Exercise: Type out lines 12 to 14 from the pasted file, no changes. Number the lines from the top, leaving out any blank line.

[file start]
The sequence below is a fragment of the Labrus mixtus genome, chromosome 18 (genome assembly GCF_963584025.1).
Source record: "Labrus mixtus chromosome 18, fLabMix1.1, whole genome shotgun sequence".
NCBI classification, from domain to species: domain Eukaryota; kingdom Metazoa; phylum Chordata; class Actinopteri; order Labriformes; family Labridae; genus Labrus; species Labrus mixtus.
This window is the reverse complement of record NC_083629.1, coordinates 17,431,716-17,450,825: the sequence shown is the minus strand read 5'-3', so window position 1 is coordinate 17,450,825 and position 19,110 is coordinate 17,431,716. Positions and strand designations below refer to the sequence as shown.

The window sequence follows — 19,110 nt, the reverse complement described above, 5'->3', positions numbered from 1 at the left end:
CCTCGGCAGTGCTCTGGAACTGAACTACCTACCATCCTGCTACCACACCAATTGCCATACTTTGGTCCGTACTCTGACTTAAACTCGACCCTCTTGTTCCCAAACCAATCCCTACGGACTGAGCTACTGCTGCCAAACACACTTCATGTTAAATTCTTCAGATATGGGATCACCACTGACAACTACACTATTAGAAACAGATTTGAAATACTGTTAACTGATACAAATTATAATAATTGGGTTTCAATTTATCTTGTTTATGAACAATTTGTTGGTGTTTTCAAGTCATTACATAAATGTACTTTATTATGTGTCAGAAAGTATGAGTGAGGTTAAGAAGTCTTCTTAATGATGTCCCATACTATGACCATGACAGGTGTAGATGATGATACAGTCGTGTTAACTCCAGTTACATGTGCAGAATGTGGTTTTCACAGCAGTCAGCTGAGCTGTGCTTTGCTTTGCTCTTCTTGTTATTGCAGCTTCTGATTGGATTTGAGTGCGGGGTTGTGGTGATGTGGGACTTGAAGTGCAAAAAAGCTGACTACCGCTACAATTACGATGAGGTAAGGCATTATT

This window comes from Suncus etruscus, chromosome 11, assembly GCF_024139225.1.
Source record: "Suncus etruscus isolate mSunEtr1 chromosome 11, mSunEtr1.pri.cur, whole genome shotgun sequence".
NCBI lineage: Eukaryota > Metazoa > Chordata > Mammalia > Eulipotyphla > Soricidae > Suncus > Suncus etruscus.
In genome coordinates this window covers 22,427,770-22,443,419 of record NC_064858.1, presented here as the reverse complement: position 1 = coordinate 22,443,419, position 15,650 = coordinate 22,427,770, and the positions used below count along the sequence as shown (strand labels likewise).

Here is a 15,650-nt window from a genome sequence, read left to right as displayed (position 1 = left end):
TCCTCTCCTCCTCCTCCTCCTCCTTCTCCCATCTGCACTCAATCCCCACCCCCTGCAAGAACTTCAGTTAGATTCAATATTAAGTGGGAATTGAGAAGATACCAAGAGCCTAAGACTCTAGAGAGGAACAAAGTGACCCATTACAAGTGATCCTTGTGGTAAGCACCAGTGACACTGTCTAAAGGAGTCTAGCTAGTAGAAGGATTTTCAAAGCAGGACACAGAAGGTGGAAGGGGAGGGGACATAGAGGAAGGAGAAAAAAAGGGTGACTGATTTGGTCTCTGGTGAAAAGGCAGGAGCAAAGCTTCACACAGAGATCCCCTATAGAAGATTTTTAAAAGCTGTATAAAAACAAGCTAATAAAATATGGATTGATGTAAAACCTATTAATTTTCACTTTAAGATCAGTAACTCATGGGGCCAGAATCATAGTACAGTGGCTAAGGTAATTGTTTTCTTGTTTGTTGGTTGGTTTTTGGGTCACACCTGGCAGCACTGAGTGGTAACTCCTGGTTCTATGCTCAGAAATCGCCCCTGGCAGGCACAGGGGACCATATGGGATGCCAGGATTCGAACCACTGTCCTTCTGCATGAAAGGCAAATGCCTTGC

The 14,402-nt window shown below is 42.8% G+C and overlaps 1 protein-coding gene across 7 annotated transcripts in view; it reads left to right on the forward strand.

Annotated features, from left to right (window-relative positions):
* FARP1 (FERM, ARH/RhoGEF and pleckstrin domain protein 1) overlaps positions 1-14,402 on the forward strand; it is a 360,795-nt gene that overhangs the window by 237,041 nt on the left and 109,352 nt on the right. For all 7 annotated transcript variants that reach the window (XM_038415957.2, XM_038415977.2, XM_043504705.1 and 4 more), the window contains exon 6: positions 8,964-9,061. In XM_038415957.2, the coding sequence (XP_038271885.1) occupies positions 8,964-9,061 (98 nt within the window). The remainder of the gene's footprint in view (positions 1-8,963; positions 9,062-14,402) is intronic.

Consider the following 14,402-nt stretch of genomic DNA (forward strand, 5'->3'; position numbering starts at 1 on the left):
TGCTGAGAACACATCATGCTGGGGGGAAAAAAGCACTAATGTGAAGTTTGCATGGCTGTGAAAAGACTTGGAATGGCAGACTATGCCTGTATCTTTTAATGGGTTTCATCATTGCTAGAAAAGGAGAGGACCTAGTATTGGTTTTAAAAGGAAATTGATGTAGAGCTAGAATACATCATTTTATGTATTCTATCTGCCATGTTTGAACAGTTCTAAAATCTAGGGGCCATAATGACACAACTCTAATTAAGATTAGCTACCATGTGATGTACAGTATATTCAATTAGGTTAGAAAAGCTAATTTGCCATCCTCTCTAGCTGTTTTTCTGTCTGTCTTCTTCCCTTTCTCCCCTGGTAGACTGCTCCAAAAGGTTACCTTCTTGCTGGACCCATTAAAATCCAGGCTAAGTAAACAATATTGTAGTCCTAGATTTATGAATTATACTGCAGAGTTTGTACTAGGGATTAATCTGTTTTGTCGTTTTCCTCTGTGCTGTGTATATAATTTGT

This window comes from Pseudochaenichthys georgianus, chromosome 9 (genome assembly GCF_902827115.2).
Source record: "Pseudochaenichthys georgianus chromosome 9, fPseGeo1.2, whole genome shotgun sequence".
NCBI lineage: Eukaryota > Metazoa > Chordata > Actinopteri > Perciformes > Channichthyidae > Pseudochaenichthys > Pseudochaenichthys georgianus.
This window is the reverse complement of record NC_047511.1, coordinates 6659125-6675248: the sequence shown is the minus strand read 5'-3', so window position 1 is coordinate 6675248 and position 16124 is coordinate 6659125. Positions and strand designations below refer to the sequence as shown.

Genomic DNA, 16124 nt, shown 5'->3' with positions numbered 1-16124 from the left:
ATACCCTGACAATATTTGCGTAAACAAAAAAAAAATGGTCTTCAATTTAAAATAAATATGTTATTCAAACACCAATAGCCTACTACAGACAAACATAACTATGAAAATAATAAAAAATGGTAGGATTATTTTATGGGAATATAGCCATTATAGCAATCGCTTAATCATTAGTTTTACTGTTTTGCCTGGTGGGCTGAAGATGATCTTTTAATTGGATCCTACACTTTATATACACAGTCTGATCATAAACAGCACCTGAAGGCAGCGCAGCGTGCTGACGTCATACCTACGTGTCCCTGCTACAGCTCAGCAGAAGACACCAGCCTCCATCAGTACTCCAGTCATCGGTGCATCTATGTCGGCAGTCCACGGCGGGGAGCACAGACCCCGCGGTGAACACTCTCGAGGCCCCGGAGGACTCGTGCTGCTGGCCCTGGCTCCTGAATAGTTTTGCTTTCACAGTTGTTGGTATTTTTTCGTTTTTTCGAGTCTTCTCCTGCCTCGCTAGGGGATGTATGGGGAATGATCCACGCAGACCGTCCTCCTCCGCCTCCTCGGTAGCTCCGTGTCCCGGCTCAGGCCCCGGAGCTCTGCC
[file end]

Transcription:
TCCTCTCCTCCTCCTCCTCCTCCTTCTCCCATCTGCACTCAATCCCCACCCCCTGCAAGAACTTCAGTTAGATTCAATATTAAGTGGGAATTGAGAAGATACCAAGAGCCTAAGACTCTAGAGAGGAACAAAGTGACCCATTACAAGTGATCCTTGTGGTAAGCACCAGTGACACTGTCTAAAGGAGTCTAGCTAGTAGAAGGATTTTCAAAGCAGGACACAGAAGGTGGAAGGGGAGGGGACATAGAGGAAGGAGAAAAAAAGGGTGACTGATTTGGTCTCTGGTGAAAAGGCAGGAGCAAAGCTTCACACAGAGATCCCCTATAGAAGATTTTTAAAAGCTGTATAAAAACAAGCTAATAAAATATGGATTGATGTAAAACCTATTAATTTTCACTTTAAGATCAGTAACTCATGGGGCCAGAATCATAGTACAGTGGCTAAGGTAATTGTTTTCTTGTTTGTTGGTTGGTTTTTGGGTCACACCTGGCAGCACTGAGTGGTAACTCCTGGTTCTATGCTCAGAAATCGCCCCTGGCAGGCACAGGGGACCATATGGGATGCCAGGATTCGAACCACTGTCCTTCTGCATGAAAGGCAAATGCCTTGC

The 14,402-nt window shown below is 42.8% G+C and overlaps 1 protein-coding gene across 7 annotated transcripts in view; it reads left to right on the forward strand.

Annotated features, from left to right (window-relative positions):